New Year Reflections – Some Things Never Change

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Siphumeze Khundayi, ithongo musings

A Happy New Year to all of you! It has been 3 months since I last posted on my blog. With each New Year comes many New Year’s expectations in the form of resolutions. Resolutions are as many as there are people wishing to change. These include obvious ones like starting to save money, stopping to smoke, losing weight. Some private ones include resolving to visiting family members more often or treating your children or spouse better. New Year resolutions are great, it shows that one is reflecting about self and setting goals to achieve better in the coming future. Some make their resolutions public and promise not to be proved wrong others commit to themselves but in both cases with the hope that their utterances is the same as doing.

In my blogs so far, I have alluded to the mindset changes required for people to achieve their plans; whether to save money, execute strategies or managing people. To move from hand to mouth existence to an empowered position where they build reserves and are able to leverage their positions takes a host of character changes which borders on re-inventing oneself. This is almost painful to think about and so, how many people will self-inflict pain to change. How great is that change?? Only if one clearly has a picture in mind which is glittering with goodies! Therein lies the difference. Most people will not have a crystal clear picture; it’s usually hazy and therefore not attractive.

My articles have been about the need to understand money. In achieving this understanding, it becomes possible to use it to bring ideas to life. Money behaves in the manner that you want it to. It can be used as a tool to fuel your already existing plans i.e. it can work for you. Conversely without a plan, money gets wasted and you get enslaved to find money to fill the gaps.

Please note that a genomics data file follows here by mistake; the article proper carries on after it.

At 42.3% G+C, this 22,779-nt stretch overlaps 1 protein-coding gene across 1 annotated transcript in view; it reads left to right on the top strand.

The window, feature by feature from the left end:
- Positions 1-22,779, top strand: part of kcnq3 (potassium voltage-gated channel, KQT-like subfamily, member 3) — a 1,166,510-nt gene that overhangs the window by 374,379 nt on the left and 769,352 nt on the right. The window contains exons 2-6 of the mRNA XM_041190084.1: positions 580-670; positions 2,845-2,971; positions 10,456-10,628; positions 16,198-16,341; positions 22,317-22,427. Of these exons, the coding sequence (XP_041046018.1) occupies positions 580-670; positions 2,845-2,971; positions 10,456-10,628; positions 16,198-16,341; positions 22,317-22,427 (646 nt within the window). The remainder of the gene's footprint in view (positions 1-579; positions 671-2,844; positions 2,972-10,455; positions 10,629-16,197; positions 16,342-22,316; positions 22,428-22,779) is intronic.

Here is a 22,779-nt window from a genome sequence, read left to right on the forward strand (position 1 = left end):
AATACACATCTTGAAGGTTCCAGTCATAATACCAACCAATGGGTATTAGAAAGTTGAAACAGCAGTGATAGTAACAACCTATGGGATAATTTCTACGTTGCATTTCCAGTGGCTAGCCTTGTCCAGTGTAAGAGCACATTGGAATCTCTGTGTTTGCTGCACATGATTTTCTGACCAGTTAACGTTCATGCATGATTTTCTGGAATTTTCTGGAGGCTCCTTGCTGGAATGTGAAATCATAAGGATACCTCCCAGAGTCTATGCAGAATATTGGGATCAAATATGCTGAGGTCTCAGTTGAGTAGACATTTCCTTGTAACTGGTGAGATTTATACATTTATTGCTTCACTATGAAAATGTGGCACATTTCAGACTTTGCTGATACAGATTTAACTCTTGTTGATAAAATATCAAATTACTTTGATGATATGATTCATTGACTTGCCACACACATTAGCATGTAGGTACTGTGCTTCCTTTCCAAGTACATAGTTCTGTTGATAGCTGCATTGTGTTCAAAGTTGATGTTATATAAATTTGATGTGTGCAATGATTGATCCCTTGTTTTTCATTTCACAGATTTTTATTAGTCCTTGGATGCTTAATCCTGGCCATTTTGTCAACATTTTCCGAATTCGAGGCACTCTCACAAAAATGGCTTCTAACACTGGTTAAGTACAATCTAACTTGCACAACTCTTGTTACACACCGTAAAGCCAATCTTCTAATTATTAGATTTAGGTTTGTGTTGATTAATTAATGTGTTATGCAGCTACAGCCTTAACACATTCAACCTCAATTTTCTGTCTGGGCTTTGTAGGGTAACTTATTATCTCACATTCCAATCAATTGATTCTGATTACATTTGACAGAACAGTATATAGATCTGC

Start with a vision – a real life/ virtual picture of yourself embodying all that you want to become. Once the vision is very clear, then you work backwards on what needs to get done for you to realize the vision of yourself i.e. to bring the picture to life. This is where your New Year resolutions start. How clear is the vision that you want to create to life in 2015? You say you want to visit your family a bit more in the year. Visualize yourself in a car, on a bus or plane; with or without your immediate family. Arriving at your destination the family are all smiles to see you. Your ageing parents looking happy and expectant. You and them drive home from the station to the house. What is in the house? What are you eating? The stories, their neighbors come to see you. In all this, what are you doing?? What goodies are you laden with?? Money, presents. Is the house large enough for you, is it in a state of repair. As you visualize all this, you will know what you need to do….

Much has been written about the attributes required to achieve goals in general, any goals, for self-leadership, for institutions etc. Setting and achieving goals is like going to war. You have to prepare. Things like planning, commitment, knowledge, discipline, compassion, etc. It is quite obvious that without commitment to a plan and not having sufficient focus on the goal and dedicating resources to bring it to fruition, things cannot happen. It is no different with New Year’s resolutions. If they are casual ad hoc plans and decisions without much of the above attributes, they will fail. It is no wonder therefore, that a myriad of New Years resolutions are made with very little planning and turn out to be unrealistic and do not get fulfilled. They are abandoned so soon after being declared for lack of commitment.